Stocks again tumbled lower last Friday, capping an ugly week on a negative note, but volume backed off from the prior day’s incredibly brisk levels. The major indices chopped around for most of the day, but sell programs in the final thirty minutes of trading caused the broad market to fall sharply. Both the S&P 500 and Dow Jones Industrial Average lost 1.6%, while the Nasdaq Composite slid 1.4%. The small-cap Russell 2000 skidded another 1.7%, racking up nearly a 9% loss in just six sessions. The S&P Midcap 400 was off by 1.3%. All the major stock market indexes closed at their dead lows of the week.
Compared to the week’s other losing days, the one bright spot of Friday was the lower turnover across the board. Total volume in the NYSE eased 28%, as volume in the Nasdaq came in 21% lighter than the previous day’s level. With Thursday’s distribution volume reaching near record levels, it was a bit of a relief that turnover receded substantially. Nevertheless, market internals remained quite negative. In both exchanges, declining volume exceeded advancing volume by a ratio of just over 4 to 1.
On the daily charts, the S&P 500, Dow Jones, and Nasdaq Composite have all blown through support of their 50-day moving averages and formed “lower lows.” As such, now is a good time to look at the longer-term weekly charts in order to determine where stocks are likely to find their next major levels of support. We’ll begin by analyzing the weekly chart of the benchmark S&P 500:
The good news is that the S&P 500 is approaching confluence of its prior highs from February 2007 and the lower channel support of its weekly uptrend line that began with the lows of July 2006. Although not shown on the weekly chart, major support of the 200-day moving average is also in the same vicinity (1,448). As this multiple convergence of support is just a few points below last week’s close, we won’t have to wait long to find out how the broad-based index reacts to this test of key support.
For the Dow, the prior highs from February and the lower channel of the one-year uptrend line also converge. However, since the Dow showed more relative strength than the S&P 500 on the way up, it also has further to fall before running into this level. The Dow also looks better than the S&P because it is still holding above an area of horizontal price support from its June 2007 lows, marked by the blue horizontal line on the chart below:
The weekly chart of the Nasdaq Composite is interesting because the prior lows from May and June 2007, the prior highs from February 2007, and the lower channel of the one-year uptrend line all converge in the same area, just below last week’s close. There’s a very good chance the Nasdaq puts in a substantial bounce at this level. But if it doesn’t, the stock market may really be in trouble. We’ve circled this area of triple convergence below:
This week, we are likely to see two conflicting forces at work. First, the value investors who perceive the market to be at “bargain” levels are likely to step in on the first sign of market stabilization. Though this may initially provide a bit of price support, last week’s poor action will have undoubtedly triggered a wave of redemptions in mutual and pension funds from investors who have been playing it tight. In order to meet clients’ demands, institutions will be forced to liquidate equities into strength. Be prepared for high volatility and indecision as the end result. Don’t try to be a hero by calling the market bottom. Instead, let stocks settle and provide a few clear signs that the bears have relinquished control before jumping back in on the long side of the market.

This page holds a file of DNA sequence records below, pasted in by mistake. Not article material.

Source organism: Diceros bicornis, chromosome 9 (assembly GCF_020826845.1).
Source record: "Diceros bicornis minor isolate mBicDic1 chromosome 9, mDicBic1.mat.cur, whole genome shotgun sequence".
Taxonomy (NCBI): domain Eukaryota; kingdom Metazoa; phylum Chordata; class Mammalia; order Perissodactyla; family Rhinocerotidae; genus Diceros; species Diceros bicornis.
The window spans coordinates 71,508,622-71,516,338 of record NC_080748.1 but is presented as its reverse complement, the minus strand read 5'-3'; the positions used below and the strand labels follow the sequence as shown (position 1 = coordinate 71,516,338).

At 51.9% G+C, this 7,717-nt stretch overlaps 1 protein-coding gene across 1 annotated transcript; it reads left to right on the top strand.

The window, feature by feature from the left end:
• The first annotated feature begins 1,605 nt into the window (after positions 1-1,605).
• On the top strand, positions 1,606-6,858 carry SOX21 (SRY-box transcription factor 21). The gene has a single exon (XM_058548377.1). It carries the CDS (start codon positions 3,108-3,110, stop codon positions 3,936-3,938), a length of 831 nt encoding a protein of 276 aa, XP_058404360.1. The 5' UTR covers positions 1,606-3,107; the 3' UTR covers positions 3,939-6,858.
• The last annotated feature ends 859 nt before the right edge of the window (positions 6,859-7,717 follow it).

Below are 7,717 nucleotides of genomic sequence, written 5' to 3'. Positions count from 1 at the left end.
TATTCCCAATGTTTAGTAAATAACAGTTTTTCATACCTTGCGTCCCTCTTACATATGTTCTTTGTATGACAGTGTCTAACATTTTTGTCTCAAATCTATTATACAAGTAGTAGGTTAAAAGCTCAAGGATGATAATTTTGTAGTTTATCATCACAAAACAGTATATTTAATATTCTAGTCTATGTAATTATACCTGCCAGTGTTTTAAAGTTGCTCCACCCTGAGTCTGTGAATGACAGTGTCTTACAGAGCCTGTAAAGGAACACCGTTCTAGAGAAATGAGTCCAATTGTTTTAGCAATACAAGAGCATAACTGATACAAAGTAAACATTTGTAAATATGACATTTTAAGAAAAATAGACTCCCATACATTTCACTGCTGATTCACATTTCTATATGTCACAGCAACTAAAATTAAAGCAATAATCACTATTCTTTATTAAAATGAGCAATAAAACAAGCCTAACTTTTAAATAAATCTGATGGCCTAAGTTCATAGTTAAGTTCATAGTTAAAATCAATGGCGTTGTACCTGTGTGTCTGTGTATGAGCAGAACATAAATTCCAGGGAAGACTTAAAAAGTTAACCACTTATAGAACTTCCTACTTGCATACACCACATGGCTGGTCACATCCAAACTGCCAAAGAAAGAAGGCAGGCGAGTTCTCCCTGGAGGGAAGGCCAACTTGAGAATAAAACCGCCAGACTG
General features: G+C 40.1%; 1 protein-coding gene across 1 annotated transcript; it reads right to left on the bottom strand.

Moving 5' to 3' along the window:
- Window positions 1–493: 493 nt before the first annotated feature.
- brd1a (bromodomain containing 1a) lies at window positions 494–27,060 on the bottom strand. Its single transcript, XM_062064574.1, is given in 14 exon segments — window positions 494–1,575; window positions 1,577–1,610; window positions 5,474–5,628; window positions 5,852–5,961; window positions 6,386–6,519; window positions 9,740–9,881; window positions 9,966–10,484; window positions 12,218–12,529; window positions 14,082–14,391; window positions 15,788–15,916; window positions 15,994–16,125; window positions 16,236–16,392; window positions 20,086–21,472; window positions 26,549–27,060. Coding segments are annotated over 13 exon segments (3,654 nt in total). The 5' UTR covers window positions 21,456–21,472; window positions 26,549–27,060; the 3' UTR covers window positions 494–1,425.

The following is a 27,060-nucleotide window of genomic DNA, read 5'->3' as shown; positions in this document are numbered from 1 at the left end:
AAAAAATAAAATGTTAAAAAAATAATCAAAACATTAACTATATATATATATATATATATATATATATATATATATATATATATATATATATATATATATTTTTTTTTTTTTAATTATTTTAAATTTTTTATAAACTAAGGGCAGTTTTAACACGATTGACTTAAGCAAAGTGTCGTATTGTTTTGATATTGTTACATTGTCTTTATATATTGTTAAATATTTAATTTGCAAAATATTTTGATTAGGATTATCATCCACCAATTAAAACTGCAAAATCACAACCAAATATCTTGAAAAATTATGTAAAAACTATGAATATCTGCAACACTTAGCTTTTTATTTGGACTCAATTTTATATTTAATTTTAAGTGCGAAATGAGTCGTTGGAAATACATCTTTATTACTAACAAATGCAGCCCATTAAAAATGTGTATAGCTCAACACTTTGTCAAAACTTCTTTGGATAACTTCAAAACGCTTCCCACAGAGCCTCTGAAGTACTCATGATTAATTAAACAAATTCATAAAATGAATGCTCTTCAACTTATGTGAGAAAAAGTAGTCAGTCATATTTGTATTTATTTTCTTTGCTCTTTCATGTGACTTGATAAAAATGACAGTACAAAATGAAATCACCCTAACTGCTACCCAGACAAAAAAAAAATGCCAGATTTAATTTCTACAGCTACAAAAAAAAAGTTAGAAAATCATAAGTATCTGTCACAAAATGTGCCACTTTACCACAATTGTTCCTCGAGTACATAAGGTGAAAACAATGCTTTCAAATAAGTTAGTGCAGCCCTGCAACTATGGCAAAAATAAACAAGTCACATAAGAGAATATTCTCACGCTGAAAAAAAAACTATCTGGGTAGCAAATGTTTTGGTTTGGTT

Odds now clearly favor the short side in the intermediate-term, but we could easily see a decent relief rally before moving much lower in the short-term. When the bounce eventually comes, we’ll be looking for low-risk entry points to sell short the ETFs that showed the most relative weakness on the way down. At best, we anticipate at least several more weeks before the technical damage of last week is erased. A more realistic expectation, however, is one to two months. As always, we’ll keep you informed of any major signs that could reverse the bearish sentiment. Professional traders know there are key times when the best position is cash. Right now is one of those times. Patience to wait for proper setups pays huge dividends in the end.
There are no new setups in the pre-market today. After locking in gains on our open positions, we have been flat for the past two days. As per above, we’ll be looking for new short setups when the market eventually bounces, but the risk/reward of entering new short positions at current levels is not very good. As for the long side, we still like SMH for a short-term momentum play of 1 to 3 days if it trades above Friday’s high. However, we first need to be a little comfortable with broad market conditions before getting anything long. Due to its relative strength, PBW long remains on our watchlist too. We will send an intraday e-mail alert if/when we enter any new positions. Until then, let’s be patient and enjoy the risk-free joy of being flat.
Daily Performance Report:
Below is an overview of all open positions, as well as a performance report on all positions that were closed only since the previous day’s newsletter. Net P/L figures are based on the $50,000 Wagner Daily model account size. Changes to open positions since the previous report are listed in red text below:
Open positions (coming into today):
Closed positions (since last report):
Current equity exposure ($100,000 max. buying power):
We are currently flat.
Edited by Deron Wagner,
MTG Founder and